Mold contamination costs hit $1.4 million at South Hadley High School 

  • Amy Foley, an English and special education teacher at South Hadley High School, talks Monday, Sept. 27, 2021, about all the items that were removed from a classroom to get ready to open after a mold infestation. GAZETTE FILE PHOTO

Staff Writer
Published: 12/7/2021 7:00:41 AM

SOUTH HADLEY — The cost of remediating a massive mold infestation at South Hadley High School earlier this year has ballooned to $1.4 million, according to figures provided in Select Board documents for its meeting Tuesday. 

The costs include $784,574 for mold mitigation work done by the firm ServiceMaster Recovery Management, $44,500 for mold testing done by two other firms, $12,000 estimated to deal with the high school’s weight room, and $500,000 estimated for air conditioner splits and dehumidifiers.

In addition to those costs, the district is looking to spend $67,865 to replace some of the thousands of items that were thrown away during the cleanup.

Among the thousands of discarded items were textbooks and educational materials, science lab equipment, teachers’ personal items, technology and hundreds of other class materials, according to a district spreadsheet that the Gazette obtained earlier this year through a public records request.

The school’s mold problems began just days before an expected Sept. 1 start date for classes. The state, which has refused to allow remote learning amid the continued pandemic, permitted South Hadley to use seven days of remote learning, but the district will have to make up 11 total days missed amid an extensive cleanup.

High school students and staff have already made up four of those days, including on three Saturdays. The high school will make up the rest of the days on Dec. 18, Feb. 22 through Feb. 25, April 15 and on one additional “pupil day” added at the end of the school year.

So far, the Select Board has approved $841,074 in spending on the mold debacle. That money has come out of the $5,268,233 that the town is receiving through the federal coronavirus relief bill known as the American Rescue Plan Act.

Of the $67,865.81 that the district has estimated it needs to spend on replacement items, $41,864 is for the replacement of cord boards and whiteboards across the school. That spending will be before the Select Board on Tuesday for approval.

Other replacement costs include $4,351 for science department supplies,such as microscopes and gloves; $2,816 for art supplies; $2,100 for safety evacuation materials; $1,825 for U.S. flags and their holders; $1,767 for front office supplies, from heaters and fans to mouse pads and earbuds; $1,044 for chalk; and $1,065 for dehumidifiers, calculators, glow sticks and masks.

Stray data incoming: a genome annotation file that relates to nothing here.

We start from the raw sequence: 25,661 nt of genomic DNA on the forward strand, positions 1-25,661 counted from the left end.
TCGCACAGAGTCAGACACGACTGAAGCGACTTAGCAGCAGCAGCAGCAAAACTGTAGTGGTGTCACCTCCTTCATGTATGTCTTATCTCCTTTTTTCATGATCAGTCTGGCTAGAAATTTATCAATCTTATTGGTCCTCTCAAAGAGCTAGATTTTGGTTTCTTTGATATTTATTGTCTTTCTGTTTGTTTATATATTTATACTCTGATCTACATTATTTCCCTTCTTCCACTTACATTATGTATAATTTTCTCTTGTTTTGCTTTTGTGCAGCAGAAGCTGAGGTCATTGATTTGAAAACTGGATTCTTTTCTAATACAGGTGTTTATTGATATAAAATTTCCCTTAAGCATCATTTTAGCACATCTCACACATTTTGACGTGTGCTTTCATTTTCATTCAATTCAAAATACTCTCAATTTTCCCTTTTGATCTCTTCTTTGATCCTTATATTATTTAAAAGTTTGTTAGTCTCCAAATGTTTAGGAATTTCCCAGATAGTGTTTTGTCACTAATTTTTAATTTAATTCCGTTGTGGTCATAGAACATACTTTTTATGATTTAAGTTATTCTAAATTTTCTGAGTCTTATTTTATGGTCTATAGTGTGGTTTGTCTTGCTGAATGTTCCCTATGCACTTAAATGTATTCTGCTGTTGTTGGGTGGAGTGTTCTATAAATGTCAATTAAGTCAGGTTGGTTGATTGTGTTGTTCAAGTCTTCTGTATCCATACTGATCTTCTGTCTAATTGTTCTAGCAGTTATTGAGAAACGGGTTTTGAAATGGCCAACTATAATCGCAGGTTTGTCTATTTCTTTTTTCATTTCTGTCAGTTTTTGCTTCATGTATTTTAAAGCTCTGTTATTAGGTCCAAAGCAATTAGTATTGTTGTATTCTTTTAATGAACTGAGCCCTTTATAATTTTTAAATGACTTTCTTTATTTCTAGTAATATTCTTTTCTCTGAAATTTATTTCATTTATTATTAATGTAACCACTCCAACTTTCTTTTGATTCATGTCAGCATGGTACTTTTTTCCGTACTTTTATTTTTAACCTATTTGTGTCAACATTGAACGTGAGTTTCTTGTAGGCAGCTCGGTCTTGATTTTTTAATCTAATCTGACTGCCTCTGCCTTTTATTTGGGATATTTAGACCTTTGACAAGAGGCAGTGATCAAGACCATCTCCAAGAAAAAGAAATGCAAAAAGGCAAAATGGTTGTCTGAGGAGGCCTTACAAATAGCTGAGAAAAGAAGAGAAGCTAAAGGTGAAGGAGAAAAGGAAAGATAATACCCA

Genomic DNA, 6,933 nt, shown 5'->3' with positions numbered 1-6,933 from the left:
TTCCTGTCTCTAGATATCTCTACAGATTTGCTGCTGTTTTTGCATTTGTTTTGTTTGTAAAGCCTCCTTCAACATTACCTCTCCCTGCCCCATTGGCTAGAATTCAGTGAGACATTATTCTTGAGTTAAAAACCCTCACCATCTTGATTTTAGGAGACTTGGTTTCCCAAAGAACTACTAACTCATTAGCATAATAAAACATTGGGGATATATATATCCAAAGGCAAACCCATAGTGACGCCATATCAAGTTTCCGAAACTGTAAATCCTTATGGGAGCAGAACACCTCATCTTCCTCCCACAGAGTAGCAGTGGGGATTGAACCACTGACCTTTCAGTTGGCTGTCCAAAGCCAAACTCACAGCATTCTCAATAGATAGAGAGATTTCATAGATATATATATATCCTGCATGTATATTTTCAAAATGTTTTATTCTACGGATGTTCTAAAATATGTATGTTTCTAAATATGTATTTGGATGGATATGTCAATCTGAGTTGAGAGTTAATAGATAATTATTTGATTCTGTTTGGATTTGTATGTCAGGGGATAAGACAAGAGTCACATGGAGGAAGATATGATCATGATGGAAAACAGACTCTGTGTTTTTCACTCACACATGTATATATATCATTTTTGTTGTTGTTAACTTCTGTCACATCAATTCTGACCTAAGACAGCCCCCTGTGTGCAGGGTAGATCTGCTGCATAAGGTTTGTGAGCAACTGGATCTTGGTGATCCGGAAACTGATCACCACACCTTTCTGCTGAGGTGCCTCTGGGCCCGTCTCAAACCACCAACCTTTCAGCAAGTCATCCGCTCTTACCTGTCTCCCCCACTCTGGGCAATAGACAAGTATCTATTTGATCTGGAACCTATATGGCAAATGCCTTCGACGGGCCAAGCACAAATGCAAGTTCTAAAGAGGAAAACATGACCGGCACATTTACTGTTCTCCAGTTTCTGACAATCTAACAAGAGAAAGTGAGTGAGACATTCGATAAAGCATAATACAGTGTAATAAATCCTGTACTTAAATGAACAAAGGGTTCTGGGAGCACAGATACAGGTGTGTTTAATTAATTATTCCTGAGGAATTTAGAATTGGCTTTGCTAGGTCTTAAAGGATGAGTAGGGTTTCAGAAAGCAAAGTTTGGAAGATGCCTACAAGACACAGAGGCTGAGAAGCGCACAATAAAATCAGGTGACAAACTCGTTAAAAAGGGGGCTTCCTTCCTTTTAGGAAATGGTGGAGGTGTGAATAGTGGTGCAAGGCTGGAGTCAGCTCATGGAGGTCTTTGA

The district’s breakdown of items that were discarded included teachers’ and staff members’ personal items — everything from decorations and pictures to chairs and a mini-fridge. Those items are not being replaced by the district.

In a phone interview Monday, district Superintendent Jahmal Mosley said he is looking forward to “chapter one” of the mold saga to be over. As for what comes next, Mosley was succinct: “Chapter two: capital improvement. Chapter three: make sure it doesn’t happen again.”

To that end, the district has also included in its costs a $500,000 estimate for air conditioner splits and dehumidifiers.

Jennifer Voyik, the district’s business administrator, said that estimate is coming from the early stages of work that an engineer is doing, looking at the building to determine what kind of preventive maintenance can be done to ensure mold stays out of South Hadley High School.

“That’s just a starting estimate,” Voyik said. “Just because we’re still in the beginning process of making sure we are doing the right thing, we don’t have a final quote yet.”

Mosley said that the district is also exploring other options, including applying for funding through the Massachusetts School Building Authority to make improvements in the building.

“We have a sick building there,” he said. “There’s more work to be done around the building.”

South Hadley wasn’t the only district impacted by mold this fall.

This summer was the fourth wettest on record in Massachusetts, according to federal data. As a result, buildings across the region ran into problems with mold, including two schools in Northampton that had to delay the start of their school year.

Climate experts predict that climate change will lead to wetter, warmer summers in New England and elsewhere.


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